2. Karl said on September 16, 2023 at 8:58 am

        Hehe, yes indeed, staying positive is what we should do. Good comes for those who wait, as the old saying goes. Hopefully true for this as well.

        Interesting that the comments number stays the same, I noted that one thing is added to the duplicated comment in the URL, an error code, the following: “error-code-0x0003”.

        Not useful for us, but hopefully for the developers (if there are any?), that perhaps will be able to sort this comments error out. Or our detectives, I hope they work hard on this as we speak ;).

        Cheers and have a great weekend!

      3. Karl said on September 16, 2023 at 9:18 am

        Whoops, my bad. I just now realized that the error I saw in your example URL (error-code-0x0003) was part of the linked article title and generated by Geforce! Oh dear! Why did I try to make it more confusing than it already is lol!

        Original comment:


      4. Tom Hawack said on September 16, 2023 at 9:20 am

        Article Title: Tech leaders meet to discuss regulation of AI
        Article URL: []

        @Karl, you write,

        “I noted that one thing is added to the duplicated comment in the URL, an error code, the following: “error-code-0x0003”.”

        I haven’t noticed that up to now but indeed brings an element to those who are actually trying to resolve the issue.
        I do hope that Softonic engineers are working on fixing this issue, which may be more complicated than we can imagine. Anything to do with databases can become a nightmare, especially when the database remains accessed while being repaired, so to say.

        P.S. My comment about remaining positive was, in this context, sarcastic. Your literal interpretation could mean you are, factually, more inclined to positiveness than I am myself : maybe a lesson of life for me :)

        Have a nice, happy, sunny weekend as well :)

      5. 💾 said on September 16, 2023 at 12:35 pm

        Correct: AI is certainly overhyped, it’s also advertised by some shady individuals. It’s can also be misused to write poor quality articles or fake your homework.

        16 September 2023, this website is still experiencing issues with posts erroneously appearing in the wrong threads. There are even duplicates of the exact same post ID within the same page in some places.

      6. 💾 said on September 16, 2023 at 8:41 pm

        Clerical error “[It] can also be misused …” you just can’t get the staff nowadays.

        Obviously [#comment-4573795] was originally posted within [/2023/09/14/artificial-intelligence-regulation-tech-leaders/]. However, it has appeared misplaced within several threads.

        Including the following:

  4. Anonymous said on September 14, 2023 at 3:39 pm

    “How much radiation is dangerous?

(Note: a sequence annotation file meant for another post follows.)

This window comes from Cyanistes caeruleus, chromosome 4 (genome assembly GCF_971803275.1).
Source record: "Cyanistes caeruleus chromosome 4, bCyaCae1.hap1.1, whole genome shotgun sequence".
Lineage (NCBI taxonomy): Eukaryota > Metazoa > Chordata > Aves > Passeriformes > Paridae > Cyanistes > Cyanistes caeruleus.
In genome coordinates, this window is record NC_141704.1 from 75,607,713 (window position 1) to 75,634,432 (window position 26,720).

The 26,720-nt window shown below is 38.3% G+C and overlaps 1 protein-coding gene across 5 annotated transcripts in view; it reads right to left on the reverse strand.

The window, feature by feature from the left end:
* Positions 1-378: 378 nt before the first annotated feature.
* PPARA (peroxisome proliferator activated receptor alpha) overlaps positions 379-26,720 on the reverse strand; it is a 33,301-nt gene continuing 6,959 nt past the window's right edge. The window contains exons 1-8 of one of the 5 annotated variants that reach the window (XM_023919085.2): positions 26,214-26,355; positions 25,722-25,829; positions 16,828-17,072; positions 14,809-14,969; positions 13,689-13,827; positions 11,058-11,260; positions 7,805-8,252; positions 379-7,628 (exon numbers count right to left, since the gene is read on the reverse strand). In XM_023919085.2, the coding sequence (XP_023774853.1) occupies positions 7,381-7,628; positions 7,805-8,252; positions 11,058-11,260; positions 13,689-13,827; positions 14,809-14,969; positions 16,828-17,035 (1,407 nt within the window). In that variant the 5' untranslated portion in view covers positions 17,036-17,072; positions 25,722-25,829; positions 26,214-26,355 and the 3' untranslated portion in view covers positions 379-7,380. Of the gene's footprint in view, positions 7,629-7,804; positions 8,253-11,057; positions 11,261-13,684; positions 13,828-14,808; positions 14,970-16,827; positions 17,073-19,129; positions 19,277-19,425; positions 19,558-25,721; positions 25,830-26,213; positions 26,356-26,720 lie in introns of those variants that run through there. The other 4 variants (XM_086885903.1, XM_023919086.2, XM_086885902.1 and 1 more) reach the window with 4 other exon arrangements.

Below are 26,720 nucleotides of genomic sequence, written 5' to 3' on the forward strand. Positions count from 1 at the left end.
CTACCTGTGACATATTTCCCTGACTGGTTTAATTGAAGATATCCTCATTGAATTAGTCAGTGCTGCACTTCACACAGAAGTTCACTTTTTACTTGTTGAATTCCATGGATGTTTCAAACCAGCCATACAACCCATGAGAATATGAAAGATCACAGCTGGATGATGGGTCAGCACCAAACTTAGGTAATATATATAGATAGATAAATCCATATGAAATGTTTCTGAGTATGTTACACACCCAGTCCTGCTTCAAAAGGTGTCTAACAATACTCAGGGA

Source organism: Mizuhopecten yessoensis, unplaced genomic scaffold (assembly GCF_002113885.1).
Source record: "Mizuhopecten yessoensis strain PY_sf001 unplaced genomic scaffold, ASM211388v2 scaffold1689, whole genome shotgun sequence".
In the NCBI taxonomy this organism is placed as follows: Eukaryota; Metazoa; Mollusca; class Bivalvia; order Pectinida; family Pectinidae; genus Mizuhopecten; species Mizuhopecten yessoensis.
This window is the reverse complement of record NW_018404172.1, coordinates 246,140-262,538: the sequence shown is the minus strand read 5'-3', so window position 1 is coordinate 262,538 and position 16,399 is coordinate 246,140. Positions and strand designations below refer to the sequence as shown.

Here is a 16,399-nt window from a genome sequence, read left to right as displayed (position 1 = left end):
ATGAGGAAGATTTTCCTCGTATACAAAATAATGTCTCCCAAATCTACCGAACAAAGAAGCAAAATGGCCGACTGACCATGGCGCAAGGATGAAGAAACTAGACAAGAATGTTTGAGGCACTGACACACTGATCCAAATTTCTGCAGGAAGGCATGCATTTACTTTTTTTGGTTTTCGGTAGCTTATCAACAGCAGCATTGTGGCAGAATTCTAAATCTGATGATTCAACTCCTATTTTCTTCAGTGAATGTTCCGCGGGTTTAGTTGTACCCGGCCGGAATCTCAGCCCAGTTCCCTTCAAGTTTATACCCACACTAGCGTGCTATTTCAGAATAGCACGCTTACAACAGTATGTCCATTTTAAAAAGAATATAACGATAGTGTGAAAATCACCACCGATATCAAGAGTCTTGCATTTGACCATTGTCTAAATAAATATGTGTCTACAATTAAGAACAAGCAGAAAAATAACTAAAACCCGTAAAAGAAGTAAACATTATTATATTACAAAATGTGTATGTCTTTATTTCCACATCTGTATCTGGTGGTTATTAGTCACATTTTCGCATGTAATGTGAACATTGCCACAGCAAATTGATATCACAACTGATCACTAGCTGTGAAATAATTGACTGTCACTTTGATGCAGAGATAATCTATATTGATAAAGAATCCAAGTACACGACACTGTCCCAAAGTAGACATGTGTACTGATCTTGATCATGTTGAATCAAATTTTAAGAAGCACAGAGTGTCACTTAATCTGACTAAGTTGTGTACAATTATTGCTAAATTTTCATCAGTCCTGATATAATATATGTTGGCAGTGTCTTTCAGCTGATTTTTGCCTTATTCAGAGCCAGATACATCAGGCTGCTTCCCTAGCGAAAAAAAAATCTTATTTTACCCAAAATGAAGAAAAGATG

Ionizing radiation, such as X-rays and gamma rays, is more energetic and potentially harmful. Exposure to doses greater than 1,000 millisieverts (mSv) in a short period can increase the risk of immediate health effects.
    Above about 100 mSv, the risk of long-term health effects, such as cancer, increases with the dose.”

    This ban is about NON-ionizing radiation limits, because there is too much radio wave power from the iphone. This has nothing to do with the much more dangerous ionizing radiations like X-rays, that are obviously not emitted at all by mobile phones. I invite you to correct your article.

  5. Anonymous said on September 17, 2023 at 5:03 pm

    “ makes history as the first official UFO website”

    I wonder if it’s just smelly crowdsourcing for the spotting of chinese balloons or whatever paranoia they’re trying to instigate, or if they are also intentionally trying to look stupid enough to look for alien spaceships, for whatever reason. Maybe trying to look cute, instead of among the worst butchers of history ?

  6. Anonymous said on September 17, 2023 at 9:12 pm

    “The tech titan’s defense”
    “Whether he provides a clear explanation or justifies his actions”
    “the moral compass”

    You take it for granted that this company should agree being a military communications provider on a war zone, and so directly so that his network would be used to control armed drones charged with explosives rushing to their targets.

    You don’t need to repeat here everything you read in the mainstream press without thinking twice about it. You’re not just pointing interestingly that his company is more involved in the war that one may think at first and that this power is worrying, you’re also declaring your own support for a side in an imperialist killfest, blaming him for not participating enough in the bloodshed.

    Now your article is unclear on how this company could be aware that its network is used for such military actions at a given time, which has implications of its own.

    Reading other sources on that quickly, it seems that the company was: explicitly asked ; to extend its network geographically ; for a military attack ; at a time when there was no war but with the purpose of triggering it, if I understood well. You have to be joking if you’re crying about that not happening at that time. But today you have your war, be happy.